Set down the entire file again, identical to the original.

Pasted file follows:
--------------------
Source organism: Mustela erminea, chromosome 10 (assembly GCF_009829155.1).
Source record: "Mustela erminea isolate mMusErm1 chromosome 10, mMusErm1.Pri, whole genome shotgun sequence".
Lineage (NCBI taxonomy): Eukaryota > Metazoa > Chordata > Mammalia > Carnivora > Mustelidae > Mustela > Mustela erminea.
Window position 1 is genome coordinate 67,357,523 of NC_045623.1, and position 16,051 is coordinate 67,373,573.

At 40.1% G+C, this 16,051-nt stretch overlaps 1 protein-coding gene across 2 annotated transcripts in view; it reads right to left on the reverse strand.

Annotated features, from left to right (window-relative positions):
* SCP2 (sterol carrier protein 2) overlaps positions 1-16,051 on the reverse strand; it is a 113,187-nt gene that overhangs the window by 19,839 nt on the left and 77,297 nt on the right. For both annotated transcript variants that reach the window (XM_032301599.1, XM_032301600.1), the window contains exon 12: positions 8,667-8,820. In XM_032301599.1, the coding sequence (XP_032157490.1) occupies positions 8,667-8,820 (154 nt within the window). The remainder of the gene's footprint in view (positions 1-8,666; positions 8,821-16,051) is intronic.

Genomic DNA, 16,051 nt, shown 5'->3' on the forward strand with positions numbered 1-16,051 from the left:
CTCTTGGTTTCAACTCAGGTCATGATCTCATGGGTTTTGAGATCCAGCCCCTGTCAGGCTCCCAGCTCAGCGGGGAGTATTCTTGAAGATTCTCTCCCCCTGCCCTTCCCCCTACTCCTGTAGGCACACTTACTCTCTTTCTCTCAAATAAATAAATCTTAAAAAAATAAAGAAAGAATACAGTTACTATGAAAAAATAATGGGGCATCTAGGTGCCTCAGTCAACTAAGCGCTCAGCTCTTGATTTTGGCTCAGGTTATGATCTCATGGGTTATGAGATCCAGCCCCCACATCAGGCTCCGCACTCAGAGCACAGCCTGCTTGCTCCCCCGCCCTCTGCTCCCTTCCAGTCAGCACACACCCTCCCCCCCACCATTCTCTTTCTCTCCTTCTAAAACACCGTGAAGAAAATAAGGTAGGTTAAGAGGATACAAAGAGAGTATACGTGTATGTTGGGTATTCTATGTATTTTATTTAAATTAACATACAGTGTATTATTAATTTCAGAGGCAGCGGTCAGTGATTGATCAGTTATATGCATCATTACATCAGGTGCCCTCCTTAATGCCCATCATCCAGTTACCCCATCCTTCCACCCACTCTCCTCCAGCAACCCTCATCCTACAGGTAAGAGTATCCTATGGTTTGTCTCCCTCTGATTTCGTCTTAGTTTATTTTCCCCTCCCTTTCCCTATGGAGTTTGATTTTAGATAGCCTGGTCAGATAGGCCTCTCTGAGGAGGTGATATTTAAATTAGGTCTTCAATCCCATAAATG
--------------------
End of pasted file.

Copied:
Source organism: Mustela erminea, chromosome 10 (assembly GCF_009829155.1).
Source record: "Mustela erminea isolate mMusErm1 chromosome 10, mMusErm1.Pri, whole genome shotgun sequence".
Lineage (NCBI taxonomy): Eukaryota > Metazoa > Chordata > Mammalia > Carnivora > Mustelidae > Mustela > Mustela erminea.
Window position 1 is genome coordinate 67,357,523 of NC_045623.1, and position 16,051 is coordinate 67,373,573.

At 40.1% G+C, this 16,051-nt stretch overlaps 1 protein-coding gene across 2 annotated transcripts in view; it reads right to left on the reverse strand.

Annotated features, from left to right (window-relative positions):
* SCP2 (sterol carrier protein 2) overlaps positions 1-16,051 on the reverse strand; it is a 113,187-nt gene that overhangs the window by 19,839 nt on the left and 77,297 nt on the right. For both annotated transcript variants that reach the window (XM_032301599.1, XM_032301600.1), the window contains exon 12: positions 8,667-8,820. In XM_032301599.1, the coding sequence (XP_032157490.1) occupies positions 8,667-8,820 (154 nt within the window). The remainder of the gene's footprint in view (positions 1-8,666; positions 8,821-16,051) is intronic.

Genomic DNA, 16,051 nt, shown 5'->3' on the forward strand with positions numbered 1-16,051 from the left:
CTCTTGGTTTCAACTCAGGTCATGATCTCATGGGTTTTGAGATCCAGCCCCTGTCAGGCTCCCAGCTCAGCGGGGAGTATTCTTGAAGATTCTCTCCCCCTGCCCTTCCCCCTACTCCTGTAGGCACACTTACTCTCTTTCTCTCAAATAAATAAATCTTAAAAAAATAAAGAAAGAATACAGTTACTATGAAAAAATAATGGGGCATCTAGGTGCCTCAGTCAACTAAGCGCTCAGCTCTTGATTTTGGCTCAGGTTATGATCTCATGGGTTATGAGATCCAGCCCCCACATCAGGCTCCGCACTCAGAGCACAGCCTGCTTGCTCCCCCGCCCTCTGCTCCCTTCCAGTCAGCACACACCCTCCCCCCCACCATTCTCTTTCTCTCCTTCTAAAACACCGTGAAGAAAATAAGGTAGGTTAAGAGGATACAAAGAGAGTATACGTGTATGTTGGGTATTCTATGTATTTTATTTAAATTAACATACAGTGTATTATTAATTTCAGAGGCAGCGGTCAGTGATTGATCAGTTATATGCATCATTACATCAGGTGCCCTCCTTAATGCCCATCATCCAGTTACCCCATCCTTCCACCCACTCTCCTCCAGCAACCCTCATCCTACAGGTAAGAGTATCCTATGGTTTGTCTCCCTCTGATTTCGTCTTAGTTTATTTTCCCCTCCCTTTCCCTATGGAGTTTGATTTTAGATAGCCTGGTCAGATAGGCCTCTCTGAGGAGGTGATATTTAAATTAGGTCTTCAATCCCATAAATG